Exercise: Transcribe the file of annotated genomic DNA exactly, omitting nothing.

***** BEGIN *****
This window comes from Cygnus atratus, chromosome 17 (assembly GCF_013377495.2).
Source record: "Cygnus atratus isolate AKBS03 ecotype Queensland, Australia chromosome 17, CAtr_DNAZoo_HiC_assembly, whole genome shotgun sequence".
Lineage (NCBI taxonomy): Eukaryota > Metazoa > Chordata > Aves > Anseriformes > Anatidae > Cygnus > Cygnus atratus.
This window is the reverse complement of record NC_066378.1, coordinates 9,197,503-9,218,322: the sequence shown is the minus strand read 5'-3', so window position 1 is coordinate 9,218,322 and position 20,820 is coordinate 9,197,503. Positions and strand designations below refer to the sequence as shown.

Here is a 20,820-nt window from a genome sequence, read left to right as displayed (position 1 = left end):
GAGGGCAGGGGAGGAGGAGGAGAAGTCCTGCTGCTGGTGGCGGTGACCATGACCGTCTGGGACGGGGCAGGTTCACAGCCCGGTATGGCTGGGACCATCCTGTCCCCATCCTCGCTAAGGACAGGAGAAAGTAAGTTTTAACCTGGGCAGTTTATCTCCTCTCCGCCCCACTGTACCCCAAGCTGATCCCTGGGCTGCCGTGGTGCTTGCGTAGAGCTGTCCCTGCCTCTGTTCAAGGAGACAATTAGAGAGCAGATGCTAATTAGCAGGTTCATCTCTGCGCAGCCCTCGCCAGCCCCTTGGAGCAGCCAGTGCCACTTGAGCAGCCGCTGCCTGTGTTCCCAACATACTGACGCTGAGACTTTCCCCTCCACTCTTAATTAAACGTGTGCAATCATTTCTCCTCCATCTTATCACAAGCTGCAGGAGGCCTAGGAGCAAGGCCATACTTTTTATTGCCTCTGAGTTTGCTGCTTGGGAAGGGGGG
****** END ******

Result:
This window comes from Cygnus atratus, chromosome 17 (assembly GCF_013377495.2).
Source record: "Cygnus atratus isolate AKBS03 ecotype Queensland, Australia chromosome 17, CAtr_DNAZoo_HiC_assembly, whole genome shotgun sequence".
Lineage (NCBI taxonomy): Eukaryota > Metazoa > Chordata > Aves > Anseriformes > Anatidae > Cygnus > Cygnus atratus.
This window is the reverse complement of record NC_066378.1, coordinates 9,197,503-9,218,322: the sequence shown is the minus strand read 5'-3', so window position 1 is coordinate 9,218,322 and position 20,820 is coordinate 9,197,503. Positions and strand designations below refer to the sequence as shown.

Here is a 20,820-nt window from a genome sequence, read left to right as displayed (position 1 = left end):
GAGGGCAGGGGAGGAGGAGGAGAAGTCCTGCTGCTGGTGGCGGTGACCATGACCGTCTGGGACGGGGCAGGTTCACAGCCCGGTATGGCTGGGACCATCCTGTCCCCATCCTCGCTAAGGACAGGAGAAAGTAAGTTTTAACCTGGGCAGTTTATCTCCTCTCCGCCCCACTGTACCCCAAGCTGATCCCTGGGCTGCCGTGGTGCTTGCGTAGAGCTGTCCCTGCCTCTGTTCAAGGAGACAATTAGAGAGCAGATGCTAATTAGCAGGTTCATCTCTGCGCAGCCCTCGCCAGCCCCTTGGAGCAGCCAGTGCCACTTGAGCAGCCGCTGCCTGTGTTCCCAACATACTGACGCTGAGACTTTCCCCTCCACTCTTAATTAAACGTGTGCAATCATTTCTCCTCCATCTTATCACAAGCTGCAGGAGGCCTAGGAGCAAGGCCATACTTTTTATTGCCTCTGAGTTTGCTGCTTGGGAAGGGGGG